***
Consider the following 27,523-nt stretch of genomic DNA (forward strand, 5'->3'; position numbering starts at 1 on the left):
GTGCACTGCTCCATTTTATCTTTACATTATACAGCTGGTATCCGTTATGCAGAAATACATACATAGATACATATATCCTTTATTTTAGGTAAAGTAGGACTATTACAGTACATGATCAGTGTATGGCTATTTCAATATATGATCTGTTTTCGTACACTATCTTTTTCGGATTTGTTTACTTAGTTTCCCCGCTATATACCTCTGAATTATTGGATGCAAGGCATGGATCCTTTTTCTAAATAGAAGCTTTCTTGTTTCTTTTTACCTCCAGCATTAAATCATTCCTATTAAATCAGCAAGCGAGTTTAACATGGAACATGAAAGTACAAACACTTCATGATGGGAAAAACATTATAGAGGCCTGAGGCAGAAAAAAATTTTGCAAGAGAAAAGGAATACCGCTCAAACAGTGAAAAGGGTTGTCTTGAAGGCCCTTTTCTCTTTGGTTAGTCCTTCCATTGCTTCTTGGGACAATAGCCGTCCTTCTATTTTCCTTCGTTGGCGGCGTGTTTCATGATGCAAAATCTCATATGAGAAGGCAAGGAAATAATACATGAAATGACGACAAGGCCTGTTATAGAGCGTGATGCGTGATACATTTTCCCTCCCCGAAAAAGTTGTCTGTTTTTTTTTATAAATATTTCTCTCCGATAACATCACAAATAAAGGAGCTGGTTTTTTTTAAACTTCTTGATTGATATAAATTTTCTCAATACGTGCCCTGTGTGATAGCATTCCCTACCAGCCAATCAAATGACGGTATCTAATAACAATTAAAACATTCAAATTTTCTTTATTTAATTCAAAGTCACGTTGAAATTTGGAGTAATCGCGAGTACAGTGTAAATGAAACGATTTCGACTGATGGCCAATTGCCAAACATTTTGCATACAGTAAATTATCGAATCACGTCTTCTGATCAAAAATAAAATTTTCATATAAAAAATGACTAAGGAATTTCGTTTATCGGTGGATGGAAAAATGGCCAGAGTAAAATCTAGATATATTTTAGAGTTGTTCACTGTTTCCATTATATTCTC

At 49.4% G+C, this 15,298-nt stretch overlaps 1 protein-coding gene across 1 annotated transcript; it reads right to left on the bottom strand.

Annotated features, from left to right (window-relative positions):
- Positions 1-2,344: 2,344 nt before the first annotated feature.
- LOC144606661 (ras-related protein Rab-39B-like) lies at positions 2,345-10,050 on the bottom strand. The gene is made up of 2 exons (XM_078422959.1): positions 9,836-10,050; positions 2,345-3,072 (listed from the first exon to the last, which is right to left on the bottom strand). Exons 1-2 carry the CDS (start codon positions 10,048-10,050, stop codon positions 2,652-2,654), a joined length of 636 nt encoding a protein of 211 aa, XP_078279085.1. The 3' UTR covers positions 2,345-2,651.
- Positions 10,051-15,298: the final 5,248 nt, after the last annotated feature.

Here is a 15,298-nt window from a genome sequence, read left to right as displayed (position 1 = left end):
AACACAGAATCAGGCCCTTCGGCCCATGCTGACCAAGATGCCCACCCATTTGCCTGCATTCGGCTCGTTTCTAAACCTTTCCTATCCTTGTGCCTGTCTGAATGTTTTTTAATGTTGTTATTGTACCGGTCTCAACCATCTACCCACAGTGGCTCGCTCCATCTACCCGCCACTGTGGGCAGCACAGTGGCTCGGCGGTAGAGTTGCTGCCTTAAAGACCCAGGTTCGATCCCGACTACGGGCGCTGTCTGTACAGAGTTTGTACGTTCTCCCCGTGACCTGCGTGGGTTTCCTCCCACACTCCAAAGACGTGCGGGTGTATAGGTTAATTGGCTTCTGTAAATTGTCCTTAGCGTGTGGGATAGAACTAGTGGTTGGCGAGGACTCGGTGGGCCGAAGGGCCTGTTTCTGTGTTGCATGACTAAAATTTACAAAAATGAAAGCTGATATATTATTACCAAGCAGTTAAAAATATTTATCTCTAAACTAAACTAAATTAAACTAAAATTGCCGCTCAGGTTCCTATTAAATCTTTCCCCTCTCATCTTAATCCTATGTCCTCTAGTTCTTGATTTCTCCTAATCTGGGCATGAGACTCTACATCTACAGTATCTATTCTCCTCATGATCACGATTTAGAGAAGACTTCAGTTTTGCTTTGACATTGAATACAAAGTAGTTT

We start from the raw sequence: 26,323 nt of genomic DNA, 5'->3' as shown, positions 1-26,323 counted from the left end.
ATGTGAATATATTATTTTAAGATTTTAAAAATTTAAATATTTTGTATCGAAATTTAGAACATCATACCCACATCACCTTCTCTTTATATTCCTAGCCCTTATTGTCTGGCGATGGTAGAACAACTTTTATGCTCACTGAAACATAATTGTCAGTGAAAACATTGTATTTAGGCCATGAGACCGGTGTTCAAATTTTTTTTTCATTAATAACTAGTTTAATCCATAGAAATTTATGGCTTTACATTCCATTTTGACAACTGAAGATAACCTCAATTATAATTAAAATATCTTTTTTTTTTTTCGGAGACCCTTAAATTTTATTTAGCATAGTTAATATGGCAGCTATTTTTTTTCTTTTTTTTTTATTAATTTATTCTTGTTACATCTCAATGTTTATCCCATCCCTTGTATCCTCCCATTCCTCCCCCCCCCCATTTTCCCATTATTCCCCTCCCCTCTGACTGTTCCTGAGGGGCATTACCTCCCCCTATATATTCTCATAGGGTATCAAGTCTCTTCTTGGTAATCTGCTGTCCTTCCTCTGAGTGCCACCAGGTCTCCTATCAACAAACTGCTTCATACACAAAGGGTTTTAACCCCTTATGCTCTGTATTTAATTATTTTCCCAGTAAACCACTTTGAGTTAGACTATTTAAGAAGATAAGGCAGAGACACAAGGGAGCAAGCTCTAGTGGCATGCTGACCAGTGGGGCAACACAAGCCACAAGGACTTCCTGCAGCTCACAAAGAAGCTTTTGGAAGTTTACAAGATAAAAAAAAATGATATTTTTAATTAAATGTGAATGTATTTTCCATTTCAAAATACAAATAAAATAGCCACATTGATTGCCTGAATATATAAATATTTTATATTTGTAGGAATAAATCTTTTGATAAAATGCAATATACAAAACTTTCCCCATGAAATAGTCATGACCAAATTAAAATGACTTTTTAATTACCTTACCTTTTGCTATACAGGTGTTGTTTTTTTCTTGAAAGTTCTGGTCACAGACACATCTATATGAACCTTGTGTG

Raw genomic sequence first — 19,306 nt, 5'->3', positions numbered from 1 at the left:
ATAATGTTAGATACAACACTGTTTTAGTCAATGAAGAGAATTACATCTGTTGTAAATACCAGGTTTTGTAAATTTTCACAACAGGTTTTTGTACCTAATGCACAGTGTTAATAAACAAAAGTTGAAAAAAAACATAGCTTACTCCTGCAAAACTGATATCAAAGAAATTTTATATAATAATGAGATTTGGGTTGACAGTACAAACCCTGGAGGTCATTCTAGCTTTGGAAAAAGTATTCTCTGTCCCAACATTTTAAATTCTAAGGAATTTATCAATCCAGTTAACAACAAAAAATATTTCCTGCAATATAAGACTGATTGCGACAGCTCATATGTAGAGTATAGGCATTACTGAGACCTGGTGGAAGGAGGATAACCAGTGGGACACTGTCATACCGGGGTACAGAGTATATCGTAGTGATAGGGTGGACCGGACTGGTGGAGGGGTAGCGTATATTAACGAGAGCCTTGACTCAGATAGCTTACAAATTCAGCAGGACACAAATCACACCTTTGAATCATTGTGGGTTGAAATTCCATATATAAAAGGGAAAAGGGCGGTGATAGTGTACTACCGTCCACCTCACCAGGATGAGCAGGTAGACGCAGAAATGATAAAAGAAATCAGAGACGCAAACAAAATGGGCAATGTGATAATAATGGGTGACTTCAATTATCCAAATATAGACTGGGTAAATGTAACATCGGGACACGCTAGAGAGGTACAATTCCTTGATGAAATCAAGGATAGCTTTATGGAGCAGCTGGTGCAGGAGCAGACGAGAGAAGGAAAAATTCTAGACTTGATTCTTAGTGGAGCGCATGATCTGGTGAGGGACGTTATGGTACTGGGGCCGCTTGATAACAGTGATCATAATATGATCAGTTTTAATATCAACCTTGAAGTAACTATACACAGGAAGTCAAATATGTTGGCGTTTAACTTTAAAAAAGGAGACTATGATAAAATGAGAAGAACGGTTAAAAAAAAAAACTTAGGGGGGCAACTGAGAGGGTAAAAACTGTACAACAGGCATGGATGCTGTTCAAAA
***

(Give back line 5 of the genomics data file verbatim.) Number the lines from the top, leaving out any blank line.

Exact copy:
- Positions 1-2,344: 2,344 nt before the first annotated feature.